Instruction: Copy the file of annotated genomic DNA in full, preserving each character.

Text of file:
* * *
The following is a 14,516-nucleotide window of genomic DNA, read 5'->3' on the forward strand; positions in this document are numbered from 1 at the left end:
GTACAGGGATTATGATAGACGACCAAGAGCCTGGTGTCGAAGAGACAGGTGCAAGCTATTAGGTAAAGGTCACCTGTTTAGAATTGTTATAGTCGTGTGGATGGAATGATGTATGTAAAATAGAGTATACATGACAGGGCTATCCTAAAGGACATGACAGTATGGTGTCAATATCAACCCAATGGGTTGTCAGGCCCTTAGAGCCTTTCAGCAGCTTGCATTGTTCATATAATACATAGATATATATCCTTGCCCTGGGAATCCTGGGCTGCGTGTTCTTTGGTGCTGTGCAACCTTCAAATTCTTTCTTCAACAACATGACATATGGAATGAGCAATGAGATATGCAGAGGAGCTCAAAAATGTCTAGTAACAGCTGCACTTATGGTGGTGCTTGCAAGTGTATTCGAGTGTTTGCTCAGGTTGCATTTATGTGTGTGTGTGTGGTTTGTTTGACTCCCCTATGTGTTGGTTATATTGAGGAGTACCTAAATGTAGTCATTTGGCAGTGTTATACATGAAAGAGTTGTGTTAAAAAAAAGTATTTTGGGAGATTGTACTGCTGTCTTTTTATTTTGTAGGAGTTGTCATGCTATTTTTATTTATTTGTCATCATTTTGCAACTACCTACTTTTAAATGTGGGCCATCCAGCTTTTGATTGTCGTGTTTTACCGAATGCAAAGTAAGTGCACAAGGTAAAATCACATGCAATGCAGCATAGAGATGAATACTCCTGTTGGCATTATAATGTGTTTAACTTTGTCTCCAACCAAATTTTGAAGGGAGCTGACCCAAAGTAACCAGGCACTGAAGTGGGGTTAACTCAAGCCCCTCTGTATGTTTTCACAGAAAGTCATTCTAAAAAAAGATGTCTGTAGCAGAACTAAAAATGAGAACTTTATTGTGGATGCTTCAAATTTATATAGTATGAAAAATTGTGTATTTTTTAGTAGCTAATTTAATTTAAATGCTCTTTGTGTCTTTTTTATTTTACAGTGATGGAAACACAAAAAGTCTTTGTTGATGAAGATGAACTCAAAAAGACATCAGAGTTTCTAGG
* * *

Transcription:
The following is a 14,516-nucleotide window of genomic DNA, read 5'->3' on the forward strand; positions in this document are numbered from 1 at the left end:
GTACAGGGATTATGATAGACGACCAAGAGCCTGGTGTCGAAGAGACAGGTGCAAGCTATTAGGTAAAGGTCACCTGTTTAGAATTGTTATAGTCGTGTGGATGGAATGATGTATGTAAAATAGAGTATACATGACAGGGCTATCCTAAAGGACATGACAGTATGGTGTCAATATCAACCCAATGGGTTGTCAGGCCCTTAGAGCCTTTCAGCAGCTTGCATTGTTCATATAATACATAGATATATATCCTTGCCCTGGGAATCCTGGGCTGCGTGTTCTTTGGTGCTGTGCAACCTTCAAATTCTTTCTTCAACAACATGACATATGGAATGAGCAATGAGATATGCAGAGGAGCTCAAAAATGTCTAGTAACAGCTGCACTTATGGTGGTGCTTGCAAGTGTATTCGAGTGTTTGCTCAGGTTGCATTTATGTGTGTGTGTGTGGTTTGTTTGACTCCCCTATGTGTTGGTTATATTGAGGAGTACCTAAATGTAGTCATTTGGCAGTGTTATACATGAAAGAGTTGTGTTAAAAAAAAGTATTTTGGGAGATTGTACTGCTGTCTTTTTATTTTGTAGGAGTTGTCATGCTATTTTTATTTATTTGTCATCATTTTGCAACTACCTACTTTTAAATGTGGGCCATCCAGCTTTTGATTGTCGTGTTTTACCGAATGCAAAGTAAGTGCACAAGGTAAAATCACATGCAATGCAGCATAGAGATGAATACTCCTGTTGGCATTATAATGTGTTTAACTTTGTCTCCAACCAAATTTTGAAGGGAGCTGACCCAAAGTAACCAGGCACTGAAGTGGGGTTAACTCAAGCCCCTCTGTATGTTTTCACAGAAAGTCATTCTAAAAAAAGATGTCTGTAGCAGAACTAAAAATGAGAACTTTATTGTGGATGCTTCAAATTTATATAGTATGAAAAATTGTGTATTTTTTAGTAGCTAATTTAATTTAAATGCTCTTTGTGTCTTTTTTATTTTACAGTGATGGAAACACAAAAAGTCTTTGTTGATGAAGATGAACTCAAAAAGACATCAGAGTTTCTAGG